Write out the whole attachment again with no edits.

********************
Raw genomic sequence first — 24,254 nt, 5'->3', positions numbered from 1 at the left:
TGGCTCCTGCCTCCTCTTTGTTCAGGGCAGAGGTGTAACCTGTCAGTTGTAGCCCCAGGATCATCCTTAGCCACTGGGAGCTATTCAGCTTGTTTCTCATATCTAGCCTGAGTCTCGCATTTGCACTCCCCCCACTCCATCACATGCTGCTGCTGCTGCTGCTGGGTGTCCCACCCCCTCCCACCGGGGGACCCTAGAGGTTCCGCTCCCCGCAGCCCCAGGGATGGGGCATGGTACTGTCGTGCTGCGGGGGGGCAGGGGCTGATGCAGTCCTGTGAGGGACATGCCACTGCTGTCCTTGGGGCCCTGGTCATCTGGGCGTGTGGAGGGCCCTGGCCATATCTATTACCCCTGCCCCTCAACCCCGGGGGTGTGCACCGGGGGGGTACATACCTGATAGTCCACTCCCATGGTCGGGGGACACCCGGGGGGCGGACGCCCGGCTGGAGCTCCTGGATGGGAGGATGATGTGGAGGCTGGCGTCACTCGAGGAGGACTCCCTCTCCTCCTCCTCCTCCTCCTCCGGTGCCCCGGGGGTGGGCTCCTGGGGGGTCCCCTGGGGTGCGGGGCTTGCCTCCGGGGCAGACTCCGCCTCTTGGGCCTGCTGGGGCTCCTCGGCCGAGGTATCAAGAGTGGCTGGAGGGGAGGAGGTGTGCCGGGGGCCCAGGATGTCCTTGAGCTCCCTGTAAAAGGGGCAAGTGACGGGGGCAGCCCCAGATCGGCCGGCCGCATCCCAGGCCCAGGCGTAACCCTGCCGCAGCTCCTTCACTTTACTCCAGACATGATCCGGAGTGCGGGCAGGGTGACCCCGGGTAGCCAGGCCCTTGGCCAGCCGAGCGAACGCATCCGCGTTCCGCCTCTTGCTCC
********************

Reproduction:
Raw genomic sequence first — 24,254 nt, 5'->3', positions numbered from 1 at the left:
TGGCTCCTGCCTCCTCTTTGTTCAGGGCAGAGGTGTAACCTGTCAGTTGTAGCCCCAGGATCATCCTTAGCCACTGGGAGCTATTCAGCTTGTTTCTCATATCTAGCCTGAGTCTCGCATTTGCACTCCCCCCACTCCATCACATGCTGCTGCTGCTGCTGCTGGGTGTCCCACCCCCTCCCACCGGGGGACCCTAGAGGTTCCGCTCCCCGCAGCCCCAGGGATGGGGCATGGTACTGTCGTGCTGCGGGGGGGCAGGGGCTGATGCAGTCCTGTGAGGGACATGCCACTGCTGTCCTTGGGGCCCTGGTCATCTGGGCGTGTGGAGGGCCCTGGCCATATCTATTACCCCTGCCCCTCAACCCCGGGGGTGTGCACCGGGGGGGTACATACCTGATAGTCCACTCCCATGGTCGGGGGACACCCGGGGGGCGGACGCCCGGCTGGAGCTCCTGGATGGGAGGATGATGTGGAGGCTGGCGTCACTCGAGGAGGACTCCCTCTCCTCCTCCTCCTCCTCCTCCGGTGCCCCGGGGGTGGGCTCCTGGGGGGTCCCCTGGGGTGCGGGGCTTGCCTCCGGGGCAGACTCCGCCTCTTGGGCCTGCTGGGGCTCCTCGGCCGAGGTATCAAGAGTGGCTGGAGGGGAGGAGGTGTGCCGGGGGCCCAGGATGTCCTTGAGCTCCCTGTAAAAGGGGCAAGTGACGGGGGCAGCCCCAGATCGGCCGGCCGCATCCCAGGCCCAGGCGTAACCCTGCCGCAGCTCCTTCACTTTACTCCAGACATGATCCGGAGTGCGGGCAGGGTGACCCCGGGTAGCCAGGCCCTTGGCCAGCCGAGCGAACGCATCCGCGTTCCGCCTCTTGCTCC